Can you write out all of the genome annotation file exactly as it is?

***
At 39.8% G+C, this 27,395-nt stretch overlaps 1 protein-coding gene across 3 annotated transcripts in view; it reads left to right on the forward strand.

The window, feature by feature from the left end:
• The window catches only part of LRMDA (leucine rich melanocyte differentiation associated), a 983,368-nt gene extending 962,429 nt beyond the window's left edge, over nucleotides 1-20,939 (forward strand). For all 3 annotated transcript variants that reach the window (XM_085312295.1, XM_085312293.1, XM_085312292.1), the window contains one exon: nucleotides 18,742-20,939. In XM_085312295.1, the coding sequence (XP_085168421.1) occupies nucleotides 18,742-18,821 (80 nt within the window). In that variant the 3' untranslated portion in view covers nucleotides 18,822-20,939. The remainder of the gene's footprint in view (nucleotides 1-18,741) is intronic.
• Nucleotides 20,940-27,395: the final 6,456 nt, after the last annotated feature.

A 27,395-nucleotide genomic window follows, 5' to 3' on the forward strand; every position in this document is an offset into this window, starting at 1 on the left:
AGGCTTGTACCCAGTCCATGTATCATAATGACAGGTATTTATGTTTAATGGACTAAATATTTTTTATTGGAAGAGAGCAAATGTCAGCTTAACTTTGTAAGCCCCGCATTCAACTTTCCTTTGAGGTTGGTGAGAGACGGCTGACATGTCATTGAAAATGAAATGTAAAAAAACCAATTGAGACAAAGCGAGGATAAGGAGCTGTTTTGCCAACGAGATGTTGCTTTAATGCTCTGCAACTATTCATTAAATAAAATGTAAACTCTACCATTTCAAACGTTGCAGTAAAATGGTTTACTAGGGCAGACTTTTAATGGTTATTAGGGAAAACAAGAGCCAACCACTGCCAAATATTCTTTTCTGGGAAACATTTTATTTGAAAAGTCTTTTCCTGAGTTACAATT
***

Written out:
At 39.8% G+C, this 27,395-nt stretch overlaps 1 protein-coding gene across 3 annotated transcripts in view; it reads left to right on the forward strand.

The window, feature by feature from the left end:
• The window catches only part of LRMDA (leucine rich melanocyte differentiation associated), a 983,368-nt gene extending 962,429 nt beyond the window's left edge, over nucleotides 1-20,939 (forward strand). For all 3 annotated transcript variants that reach the window (XM_085312295.1, XM_085312293.1, XM_085312292.1), the window contains one exon: nucleotides 18,742-20,939. In XM_085312295.1, the coding sequence (XP_085168421.1) occupies nucleotides 18,742-18,821 (80 nt within the window). In that variant the 3' untranslated portion in view covers nucleotides 18,822-20,939. The remainder of the gene's footprint in view (nucleotides 1-18,741) is intronic.
• Nucleotides 20,940-27,395: the final 6,456 nt, after the last annotated feature.

A 27,395-nucleotide genomic window follows, 5' to 3' on the forward strand; every position in this document is an offset into this window, starting at 1 on the left:
AGGCTTGTACCCAGTCCATGTATCATAATGACAGGTATTTATGTTTAATGGACTAAATATTTTTTATTGGAAGAGAGCAAATGTCAGCTTAACTTTGTAAGCCCCGCATTCAACTTTCCTTTGAGGTTGGTGAGAGACGGCTGACATGTCATTGAAAATGAAATGTAAAAAAACCAATTGAGACAAAGCGAGGATAAGGAGCTGTTTTGCCAACGAGATGTTGCTTTAATGCTCTGCAACTATTCATTAAATAAAATGTAAACTCTACCATTTCAAACGTTGCAGTAAAATGGTTTACTAGGGCAGACTTTTAATGGTTATTAGGGAAAACAAGAGCCAACCACTGCCAAATATTCTTTTCTGGGAAACATTTTATTTGAAAAGTCTTTTCCTGAGTTACAATT